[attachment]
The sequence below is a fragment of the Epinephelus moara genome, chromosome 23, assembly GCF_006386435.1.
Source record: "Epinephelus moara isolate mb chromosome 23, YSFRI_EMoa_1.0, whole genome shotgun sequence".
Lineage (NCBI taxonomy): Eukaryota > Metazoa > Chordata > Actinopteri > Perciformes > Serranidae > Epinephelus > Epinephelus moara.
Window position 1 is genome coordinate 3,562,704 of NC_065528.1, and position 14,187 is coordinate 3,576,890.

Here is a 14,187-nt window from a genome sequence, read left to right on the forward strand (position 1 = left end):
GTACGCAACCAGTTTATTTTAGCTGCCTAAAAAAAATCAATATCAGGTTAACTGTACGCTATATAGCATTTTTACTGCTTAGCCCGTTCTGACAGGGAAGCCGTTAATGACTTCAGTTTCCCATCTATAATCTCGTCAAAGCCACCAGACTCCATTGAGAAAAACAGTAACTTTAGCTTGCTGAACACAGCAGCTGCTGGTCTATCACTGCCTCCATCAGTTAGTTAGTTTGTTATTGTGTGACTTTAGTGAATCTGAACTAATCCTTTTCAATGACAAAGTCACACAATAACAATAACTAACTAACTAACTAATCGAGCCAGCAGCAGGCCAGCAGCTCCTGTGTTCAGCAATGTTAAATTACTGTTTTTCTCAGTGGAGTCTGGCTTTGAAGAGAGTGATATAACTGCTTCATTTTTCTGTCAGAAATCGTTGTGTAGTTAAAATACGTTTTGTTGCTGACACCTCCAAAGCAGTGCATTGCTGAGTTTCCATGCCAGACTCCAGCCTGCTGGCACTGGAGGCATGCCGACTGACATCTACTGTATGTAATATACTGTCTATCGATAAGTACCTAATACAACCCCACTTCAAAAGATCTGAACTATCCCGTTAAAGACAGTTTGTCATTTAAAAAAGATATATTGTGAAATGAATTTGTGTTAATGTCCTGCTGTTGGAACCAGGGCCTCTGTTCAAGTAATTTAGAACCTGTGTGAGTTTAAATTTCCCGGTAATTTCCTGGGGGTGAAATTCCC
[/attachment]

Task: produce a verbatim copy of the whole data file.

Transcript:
The sequence below is a fragment of the Epinephelus moara genome, chromosome 23, assembly GCF_006386435.1.
Source record: "Epinephelus moara isolate mb chromosome 23, YSFRI_EMoa_1.0, whole genome shotgun sequence".
Lineage (NCBI taxonomy): Eukaryota > Metazoa > Chordata > Actinopteri > Perciformes > Serranidae > Epinephelus > Epinephelus moara.
Window position 1 is genome coordinate 3,562,704 of NC_065528.1, and position 14,187 is coordinate 3,576,890.

Here is a 14,187-nt window from a genome sequence, read left to right on the forward strand (position 1 = left end):
GTACGCAACCAGTTTATTTTAGCTGCCTAAAAAAAATCAATATCAGGTTAACTGTACGCTATATAGCATTTTTACTGCTTAGCCCGTTCTGACAGGGAAGCCGTTAATGACTTCAGTTTCCCATCTATAATCTCGTCAAAGCCACCAGACTCCATTGAGAAAAACAGTAACTTTAGCTTGCTGAACACAGCAGCTGCTGGTCTATCACTGCCTCCATCAGTTAGTTAGTTTGTTATTGTGTGACTTTAGTGAATCTGAACTAATCCTTTTCAATGACAAAGTCACACAATAACAATAACTAACTAACTAACTAATCGAGCCAGCAGCAGGCCAGCAGCTCCTGTGTTCAGCAATGTTAAATTACTGTTTTTCTCAGTGGAGTCTGGCTTTGAAGAGAGTGATATAACTGCTTCATTTTTCTGTCAGAAATCGTTGTGTAGTTAAAATACGTTTTGTTGCTGACACCTCCAAAGCAGTGCATTGCTGAGTTTCCATGCCAGACTCCAGCCTGCTGGCACTGGAGGCATGCCGACTGACATCTACTGTATGTAATATACTGTCTATCGATAAGTACCTAATACAACCCCACTTCAAAAGATCTGAACTATCCCGTTAAAGACAGTTTGTCATTTAAAAAAGATATATTGTGAAATGAATTTGTGTTAATGTCCTGCTGTTGGAACCAGGGCCTCTGTTCAAGTAATTTAGAACCTGTGTGAGTTTAAATTTCCCGGTAATTTCCTGGGGGTGAAATTCCC